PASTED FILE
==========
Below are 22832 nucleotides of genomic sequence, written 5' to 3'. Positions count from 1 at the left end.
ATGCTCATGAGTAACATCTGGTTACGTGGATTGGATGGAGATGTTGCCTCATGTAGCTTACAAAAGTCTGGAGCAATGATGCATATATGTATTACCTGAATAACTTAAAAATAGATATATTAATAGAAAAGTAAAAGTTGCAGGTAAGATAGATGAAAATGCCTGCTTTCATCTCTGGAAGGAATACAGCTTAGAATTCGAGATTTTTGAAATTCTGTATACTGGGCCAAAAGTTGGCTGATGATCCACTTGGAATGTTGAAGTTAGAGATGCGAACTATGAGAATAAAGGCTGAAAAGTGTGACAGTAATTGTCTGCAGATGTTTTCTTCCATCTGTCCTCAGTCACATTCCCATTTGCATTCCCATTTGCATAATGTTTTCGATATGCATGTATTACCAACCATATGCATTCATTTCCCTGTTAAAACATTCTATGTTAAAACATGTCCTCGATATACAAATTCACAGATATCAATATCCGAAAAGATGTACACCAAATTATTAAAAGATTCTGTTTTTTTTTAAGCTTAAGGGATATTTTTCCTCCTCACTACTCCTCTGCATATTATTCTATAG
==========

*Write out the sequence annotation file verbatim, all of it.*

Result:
Below are 22832 nucleotides of genomic sequence, written 5' to 3'. Positions count from 1 at the left end.
ATGCTCATGAGTAACATCTGGTTACGTGGATTGGATGGAGATGTTGCCTCATGTAGCTTACAAAAGTCTGGAGCAATGATGCATATATGTATTACCTGAATAACTTAAAAATAGATATATTAATAGAAAAGTAAAAGTTGCAGGTAAGATAGATGAAAATGCCTGCTTTCATCTCTGGAAGGAATACAGCTTAGAATTCGAGATTTTTGAAATTCTGTATACTGGGCCAAAAGTTGGCTGATGATCCACTTGGAATGTTGAAGTTAGAGATGCGAACTATGAGAATAAAGGCTGAAAAGTGTGACAGTAATTGTCTGCAGATGTTTTCTTCCATCTGTCCTCAGTCACATTCCCATTTGCATTCCCATTTGCATAATGTTTTCGATATGCATGTATTACCAACCATATGCATTCATTTCCCTGTTAAAACATTCTATGTTAAAACATGTCCTCGATATACAAATTCACAGATATCAATATCCGAAAAGATGTACACCAAATTATTAAAAGATTCTGTTTTTTTTTAAGCTTAAGGGATATTTTTCCTCCTCACTACTCCTCTGCATATTATTCTATAG